Operator precedence is defined in the appropriate standard. The standards for C and C++ are the One True Definition of what exactly C and C++ are. So if you look closely, the details are there. In fact, the details are in the *grammar* of the language. For example, take a look at the grammar production rule for `+`

and `-`

in C++ (collectively, *additive-expressions*):

```
additive-expression:
multiplicative-expression
additive-expression + multiplicative-expression
additive-expression - multiplicative-expression
```

As you can see, a *multiplicative-expression* is a subrule of an *additive-expression*. This means that if you have something like `x + y * z`

, the `y * z`

expression is a subexpression of `x + y * z`

. This defines the **precedence** between these two operators.

We can also see that the left operand of an *additive-expression* expands to another *additive-expression*, which means that with `x + y + z`

, `x + y`

is a subexpression of it. This defines the **associativity**.

Associativity determines how adjacent uses of the same operator will be grouped. For example, `+`

is left-to-right associative, which means that `x + y + z`

will be grouped like so: `(x + y) + z`

.

**Don't mistake this for order of evaluation**. There is absolutely no reason why the value of `z`

could not be computed before `x + y`

is. What matters is that it is `x + y`

that is computed and not `y + z`

.

For the function call operator, left-to-right associativity means that `f()()`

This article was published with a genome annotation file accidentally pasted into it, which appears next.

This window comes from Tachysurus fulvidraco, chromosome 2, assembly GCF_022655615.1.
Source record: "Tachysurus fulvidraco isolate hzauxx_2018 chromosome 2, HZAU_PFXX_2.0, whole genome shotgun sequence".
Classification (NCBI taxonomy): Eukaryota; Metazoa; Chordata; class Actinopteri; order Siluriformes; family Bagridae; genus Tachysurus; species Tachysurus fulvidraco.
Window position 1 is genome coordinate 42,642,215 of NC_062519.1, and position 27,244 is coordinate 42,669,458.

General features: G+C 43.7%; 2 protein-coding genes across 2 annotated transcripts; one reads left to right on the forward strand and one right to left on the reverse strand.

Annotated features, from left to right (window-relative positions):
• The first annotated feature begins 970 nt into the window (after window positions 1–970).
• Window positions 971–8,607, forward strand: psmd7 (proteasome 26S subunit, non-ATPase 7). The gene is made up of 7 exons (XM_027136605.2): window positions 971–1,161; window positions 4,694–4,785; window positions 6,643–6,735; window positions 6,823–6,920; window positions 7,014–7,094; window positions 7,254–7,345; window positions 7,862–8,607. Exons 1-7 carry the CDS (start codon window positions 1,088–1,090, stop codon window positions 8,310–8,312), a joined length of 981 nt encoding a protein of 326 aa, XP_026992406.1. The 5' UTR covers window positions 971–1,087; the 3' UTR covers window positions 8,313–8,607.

(which could happen if `f`

returned a function pointer, for example) is grouped like so: `(f())()`

(of course, the other direction wouldn't make any sense).

Now let's consider the example you were looking at:

```
f1() + f2() * f3()
```

The `*`

operator has higher precedence than the `+`

operator, so the expressions are grouped like so:

```
f1() + (f2() * f3())
```

We don't even have to consider associativity here, because we don't have any of the same operator adjacent to each other.

Evaluation of the functions call expressions is, however, completely unsequenced. There's no reason `f3`

couldn't be called first, then `f1`

, and then `f2`

. The only requirement in this case is that operands of an operator are evaluated before the operator is. So that would mean `f2`

and `f3`

have to be called before the `*`

is evaluated and the `*`

must be evaluated and `f1`

must be called before the `+`

is evaluated.

Some operators do, however, impose a sequencing on the evaluation of their operands. For example, in `x || y`

, `x`

is always evaluated before `y`

. This allows for short-circuiting, where `y`

does not need to be evaluated if `x`

is known already to be `true`

.

The order of evaluation was previously defined in C and C++ with the use of *sequence points*, and both have changed terminology to define things in terms of a *sequenced before* relationship. For more information, see Undefined Behaviour and Sequence Points.

`10 + 10 * 10`

- from left to right that's`10 + 10 = 20`

,`20 * 10 = 200`

. with proper precedence it's`10 + (10 * 10) = 110`

. I'm not sure if those operators add a sequence point, so the order of the function execution might be arbitrary. – ThiefMaster♦ Dec 24 '13 at 23:31`=`

operator inside`?:`

operator, which means that precedence rules of C and C++ are different. Any table that claims to apply to both C and C++ is inaccurate. And secondly, the precedence properties of`?:`

operator can't generally be linearized, meaning that any linear table will always be inaccurate with regard to`?:`

operator. – AnT Dec 25 '13 at 0:59